News radio pioneer transformed NYC's WCBS
CBS Radio VP Joseph Dembo, who turned New York City’s WCBS Radio into a successful all-news broadcaster, died Monday in Manhattan. He was 83.
Picked by CBS chairman William Paley in 1967 to convert an also-ran flagship radio station to the fledlging all-news format, then-VP and g.m. Dembo assembled a team that included anchors Charles Osgood, Lou Adler, Steve Porter, Jim Harriot and Robert Vaughn, street reporters Ed Bradley and Steve Flanders and sportscaster Pat Summerall. He also hired a future president of CBS News, Ed Joyce, to be his news director.
Born in Vienna, Dembo immigrated to the U.S. as a child. He grew up in New Brunswick, N.J., and graduated from Rutgers U. with a journalism degree in 1950. He entered broadcasting in 1952 at NBC in New York, where his assignments included “Esso Reporter” on WNBC-TV. He also served as an associate producer on the “Today” show.
A 28-year veteran of CBS, Dembo worked in radio and TV including as anchor of “News-on-the-Hour” national broadcasts on the CBS Radio Network. Dembo joined WCBS Radio in 1960 and was named executive producer of the station within a year. In 1962, he was appointed director of news and public affairs for WCBS, creating the award-winning series “WCBS Radio Looks at Television.”
He was exec producer of “The CBS Morning News” from 1974-76 and ran the Eye’s news bureaus in Rome and Athens before that, from 1971-74. He left “The CBS Morning News” in 1976 to go back on-air, a role he last performed at WCBS, where he could be heard delivering the station’s editorials as its general manager. As a CBS News correspondent, he reported for the CBS News radio documentary series “Newsmark,” in addition to his daily “News-on-the-Hour” duties for the CBS Radio Network, a job he held until November 1978.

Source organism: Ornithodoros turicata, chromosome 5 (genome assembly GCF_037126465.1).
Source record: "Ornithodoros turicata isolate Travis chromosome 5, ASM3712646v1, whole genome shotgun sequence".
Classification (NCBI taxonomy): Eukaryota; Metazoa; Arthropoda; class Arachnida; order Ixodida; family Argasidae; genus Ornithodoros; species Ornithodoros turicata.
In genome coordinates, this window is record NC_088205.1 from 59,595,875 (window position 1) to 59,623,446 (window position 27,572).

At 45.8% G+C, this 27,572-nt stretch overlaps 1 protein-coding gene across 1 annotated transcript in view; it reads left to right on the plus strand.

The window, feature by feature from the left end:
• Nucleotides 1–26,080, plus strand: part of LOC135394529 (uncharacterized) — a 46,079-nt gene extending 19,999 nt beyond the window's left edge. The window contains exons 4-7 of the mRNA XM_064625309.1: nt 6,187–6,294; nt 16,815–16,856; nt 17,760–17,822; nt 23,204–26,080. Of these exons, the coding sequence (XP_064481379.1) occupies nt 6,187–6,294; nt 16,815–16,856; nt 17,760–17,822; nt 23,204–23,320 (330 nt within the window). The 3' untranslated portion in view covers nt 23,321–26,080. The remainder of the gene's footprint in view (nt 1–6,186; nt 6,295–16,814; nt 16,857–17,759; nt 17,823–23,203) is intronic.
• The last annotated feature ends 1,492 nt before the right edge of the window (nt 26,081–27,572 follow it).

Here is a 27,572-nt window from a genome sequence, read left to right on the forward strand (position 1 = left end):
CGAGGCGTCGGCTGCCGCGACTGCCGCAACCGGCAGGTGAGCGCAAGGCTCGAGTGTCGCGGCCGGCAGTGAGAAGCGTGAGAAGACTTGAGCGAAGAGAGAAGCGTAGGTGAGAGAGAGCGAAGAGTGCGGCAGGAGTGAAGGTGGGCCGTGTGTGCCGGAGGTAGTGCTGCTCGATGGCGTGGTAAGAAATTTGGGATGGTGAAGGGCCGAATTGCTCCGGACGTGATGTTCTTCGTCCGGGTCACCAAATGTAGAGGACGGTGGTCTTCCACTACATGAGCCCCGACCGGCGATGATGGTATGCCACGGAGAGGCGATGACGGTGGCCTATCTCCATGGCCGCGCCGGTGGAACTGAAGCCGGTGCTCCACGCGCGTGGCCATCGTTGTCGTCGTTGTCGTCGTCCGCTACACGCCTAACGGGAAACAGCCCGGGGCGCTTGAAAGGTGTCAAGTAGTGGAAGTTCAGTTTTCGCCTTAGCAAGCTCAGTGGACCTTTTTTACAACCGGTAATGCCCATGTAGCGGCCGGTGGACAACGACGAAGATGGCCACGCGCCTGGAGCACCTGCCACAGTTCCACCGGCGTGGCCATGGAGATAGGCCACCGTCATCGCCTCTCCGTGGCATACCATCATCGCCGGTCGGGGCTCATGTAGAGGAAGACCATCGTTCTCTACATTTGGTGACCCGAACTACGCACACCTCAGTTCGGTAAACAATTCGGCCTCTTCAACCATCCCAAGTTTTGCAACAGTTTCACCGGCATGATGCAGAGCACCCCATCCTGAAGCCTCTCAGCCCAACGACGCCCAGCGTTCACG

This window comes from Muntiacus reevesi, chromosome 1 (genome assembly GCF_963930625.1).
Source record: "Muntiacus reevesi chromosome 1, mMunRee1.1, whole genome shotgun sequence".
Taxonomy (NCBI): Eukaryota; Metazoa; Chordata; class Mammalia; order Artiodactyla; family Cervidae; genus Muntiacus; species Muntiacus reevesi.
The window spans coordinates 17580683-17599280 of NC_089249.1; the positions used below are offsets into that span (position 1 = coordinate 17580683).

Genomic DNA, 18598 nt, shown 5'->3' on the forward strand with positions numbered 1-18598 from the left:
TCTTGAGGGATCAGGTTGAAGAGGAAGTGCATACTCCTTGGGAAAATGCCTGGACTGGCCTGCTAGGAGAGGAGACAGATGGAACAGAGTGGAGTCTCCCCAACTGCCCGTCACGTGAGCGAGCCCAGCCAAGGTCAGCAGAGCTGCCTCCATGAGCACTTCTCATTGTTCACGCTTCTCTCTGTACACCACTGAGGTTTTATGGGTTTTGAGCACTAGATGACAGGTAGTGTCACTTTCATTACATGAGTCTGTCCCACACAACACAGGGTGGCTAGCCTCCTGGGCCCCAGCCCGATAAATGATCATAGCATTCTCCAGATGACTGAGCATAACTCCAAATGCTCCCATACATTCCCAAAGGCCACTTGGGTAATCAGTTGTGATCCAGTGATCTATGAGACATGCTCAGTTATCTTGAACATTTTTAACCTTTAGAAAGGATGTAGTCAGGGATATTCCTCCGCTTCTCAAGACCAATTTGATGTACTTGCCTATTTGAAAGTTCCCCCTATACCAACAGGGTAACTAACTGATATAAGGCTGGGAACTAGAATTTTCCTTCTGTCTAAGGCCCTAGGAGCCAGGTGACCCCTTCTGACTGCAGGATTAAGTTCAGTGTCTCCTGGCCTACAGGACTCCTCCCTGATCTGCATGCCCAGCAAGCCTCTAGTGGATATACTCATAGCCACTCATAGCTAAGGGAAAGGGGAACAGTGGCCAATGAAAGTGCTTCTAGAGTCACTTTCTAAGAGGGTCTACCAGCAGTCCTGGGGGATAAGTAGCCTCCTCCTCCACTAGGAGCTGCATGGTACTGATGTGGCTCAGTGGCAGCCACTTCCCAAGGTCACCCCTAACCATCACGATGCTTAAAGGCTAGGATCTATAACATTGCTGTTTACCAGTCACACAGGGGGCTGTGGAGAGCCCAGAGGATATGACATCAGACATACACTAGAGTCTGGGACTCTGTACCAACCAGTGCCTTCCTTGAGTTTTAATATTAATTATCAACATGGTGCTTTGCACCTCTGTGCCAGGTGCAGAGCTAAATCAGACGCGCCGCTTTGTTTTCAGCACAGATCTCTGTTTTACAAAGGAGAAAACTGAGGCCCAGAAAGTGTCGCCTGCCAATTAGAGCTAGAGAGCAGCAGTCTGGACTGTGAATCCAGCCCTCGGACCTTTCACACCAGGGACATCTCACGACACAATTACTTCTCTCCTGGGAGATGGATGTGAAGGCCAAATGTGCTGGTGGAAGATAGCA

Dembo was upped to exec editor for hard-news broadcasts for the CBS Radio Network. He added the title of news director before being made a network VP in charge of all of CBS Radio in 1982.
In 1988 Dembo left CBS to teach at Fordham U., where, until just last year, he was a professor of media studies teaching courses on journalistic ethics, the history of radio and television journalism and a class on the Edward R. Murrow era at CBS. A stern enforcer of Murrow’s reporting standards, he kept a picture of the CBS News icon on his office wall at CBS News.
So it was ironic when he made headlines in 1992 because a newsletter published by journalists’ org the Society of the Silurians wrongly reported that he had died. Dembo recalled receiving calls from people he hadn’t heard from in 30 years and even an offer for his Manhattan apartment.
Dembo also served as acting president of National Public Radio and for three years was a member of the NPR board of directors.
In 1988 he received the Orson Welles Award for lifetime achievement from the Radio Advertising Bureau.
He is survived by his wife, Margot; three children; and two grandchildren.